The house at Blickling is Jacobean, built on the site of and incorporating an earlier Tudor manor house, and refashioned within over the centuries, until stopping in time in 1940 when with the death of the eleventh marquess of Lothian it passed into the keeping of The National Trust. Various archive voice recordings, newspapers of the day concerning the abdication crisis, and dinner party settings including the names of Lord and Lady Astor remind us that he was a member of the Cliveden set, though apart from that he sounded quite a decent man for the times. The house was requisitioned for the army in the war, and when he found his housekeeper had put all the good furniture into store to preserve it he made her get it out again, saying the poor men had no furniture.
The exterior is handsome in a red brick, Jacobean kind of way, and the inside has panelling, some splendid plaster work ceilings, a couple of Gainsboroughs, and a really fine library. The books were bequeathed to an earlier occupant of the house and were somebody's real library, not just bought in by the yard for their leather bindings to furnish a room. The National Trust is archiving them, a process scheduled to take another twelve years, and the latest thinking on old books is that white cotton gloves cause more damage than they save, because they make the wearer clumsy and tiny snags in the cotton bind on the paper. The approved method now is scrupulously clean bare hands. I don't subscribe to a Brexit style wholesale rejection of Experts, but that is the trouble with Expert advice. White cottons gloves, low fat diets, babies sleeping on their fronts, they're all the approved method until suddenly they're wrong.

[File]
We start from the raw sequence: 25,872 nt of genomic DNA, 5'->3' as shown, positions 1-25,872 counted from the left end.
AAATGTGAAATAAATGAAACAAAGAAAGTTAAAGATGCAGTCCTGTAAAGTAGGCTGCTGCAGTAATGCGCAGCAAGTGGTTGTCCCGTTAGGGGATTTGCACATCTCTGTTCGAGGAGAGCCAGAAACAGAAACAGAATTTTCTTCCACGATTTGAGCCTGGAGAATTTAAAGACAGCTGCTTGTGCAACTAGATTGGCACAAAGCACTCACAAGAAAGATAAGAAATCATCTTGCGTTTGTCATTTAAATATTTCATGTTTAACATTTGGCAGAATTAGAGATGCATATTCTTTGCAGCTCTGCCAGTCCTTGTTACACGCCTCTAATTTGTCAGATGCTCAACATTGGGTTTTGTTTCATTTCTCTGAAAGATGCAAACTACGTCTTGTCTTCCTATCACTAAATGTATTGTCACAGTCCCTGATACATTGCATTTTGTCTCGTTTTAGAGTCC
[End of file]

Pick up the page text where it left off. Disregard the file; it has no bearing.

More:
The garden we see today is but the latest in a series of gardens going back to Tudor times. There was a Wilderness, until it was removed, and a mount which went the same way. In the landscape era grass swept up to the front door. The Victorians had an elaborate parterre, Norah Lindsay did away with the fiddly beds and made four big square ones. A copy of her original planting plan is on display in the house. There are venerable topiary yews, an orangery and a temple which I saw, a lake I didn't have time to walk around, and several other features I didn't manage to get to. Two hours is not enough time to look at all of Blickling Hall, even though I forwent the opportunity for a National Trust tea and ate a soft roll I'd brought with me while walking around the flower beds. The planting is pretty good, but a bit all of one height for my taste. Aesthetically I think I prefer Piet Oudold and Tom Stuart-Smith to Norah Lindsay.
There is a very large and well organised second hand bookshop, where I picked up clean copies of two books I didn't think I already had, a Margery Fish and a Gertrude Jekyll. I was happy when I got home to see that I really didn't have them, and it wasn't just that I hadn't read them for a few years. The National Trust has cunningly sited the coach pick-up and drop-off point next to the shop, bookshop and cafe, so that visitors making their way back to their coach with a few minutes to spare may use the time shopping rather than standing about in a distant car park.
I should like to go back to Blickling with the Systems Administrator and have enough time to look at all of the garden, and maybe even a cream tea. It is not so very far from the north Norfolk railway, so you never know.